Alfred Hitchcock was fascinated by voyeurism, and it was a recurring theme in his films throughout his career. This is often characterised by having both his characters and his audiences repeatedly peer in through windows. Hitchcock’s 1954 film Rear Window is the prime example of this fascination, with the entire film utilising windows both as portholes to characters and audiences increased knowledge and also as barriers to intervention & connection.
One key scene in the film exposes both the positive and negative impacts of voyeurism. Driven by curiosity and the insight into into the neighbourhood provided by their ceaseless watching, Lisa (Grace Kelly) sneaks into Thorwald’s (who Jeffries is determined has murdered his wife) second-floor apartment, with Jeffries (James Stewart) watching from his window. Jeffries is in obvious distress and is overcome with panic as he sees Thorwald (Raymond Burr) enter the apartment and notice the irregularities within. Completely impotent, Jeffries anxiously fidgets in his wheelchair, and grabs his telephoto camera to watch the situation unfold through the window, which is now acting as a barrier, preventing Jeffries from having any real impact on the events happening such a short distance way from him.
Thorwald then turns off the lights, shutting off Jeffries link to Lisa. Interestingly, Jeffries continues to focus on the window into the the pitch black apartment, rather than raising an alarm or noticing a neighbour contemplating suicide. The tension increases as the audience is powerlessly forced to guess what exactly could be occurring within the blackness of the window across the courtyard. Jeffries appears to feel unbearable distress as he realises that he is entirely responsible for Lisa’s predicament, especially now that he can no longer afford her any protection by watching over her. The pressure valve is released as police go to the Thorwald apartment, the lights come back on, and any danger Lisa may have been facing is temporarily dismissed. Despite the fact that Lisa is taken to jail and potentially came very close to a grisly end, Jeffries appears utterly awestruck by her fearlessness.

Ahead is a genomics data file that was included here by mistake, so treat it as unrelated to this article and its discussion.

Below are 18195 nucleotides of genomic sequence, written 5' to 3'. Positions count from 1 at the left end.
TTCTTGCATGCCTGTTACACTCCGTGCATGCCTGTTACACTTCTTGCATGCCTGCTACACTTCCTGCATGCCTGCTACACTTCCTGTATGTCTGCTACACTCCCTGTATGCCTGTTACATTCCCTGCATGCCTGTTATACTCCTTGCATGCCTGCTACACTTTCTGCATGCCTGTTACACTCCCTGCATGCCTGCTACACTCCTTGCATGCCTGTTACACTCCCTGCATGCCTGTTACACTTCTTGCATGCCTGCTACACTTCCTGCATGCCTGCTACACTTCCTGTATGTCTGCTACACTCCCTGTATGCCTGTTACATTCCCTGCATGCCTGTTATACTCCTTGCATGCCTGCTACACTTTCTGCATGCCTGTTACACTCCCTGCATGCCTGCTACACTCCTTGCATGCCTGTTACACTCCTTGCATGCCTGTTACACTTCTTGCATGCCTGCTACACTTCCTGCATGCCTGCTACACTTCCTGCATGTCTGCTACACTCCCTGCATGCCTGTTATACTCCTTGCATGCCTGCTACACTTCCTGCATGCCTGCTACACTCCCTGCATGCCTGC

Hitchcock uses this window-peeping voyeurism throughout the film to such an extent that the moral lines between innocent and guilty are blurred. Despite the fact that Jeffries’ story has a seemingly peaceful and happy ending, and through their windows his neighbours appear to be closer than ever, a sour taste remains for the audience regarding Jeffries’ behaviour throughout the film. Additionally, can we as the audience actually trust that what we’re now seeing through these windows is truth? I guess we’ll never know for sure.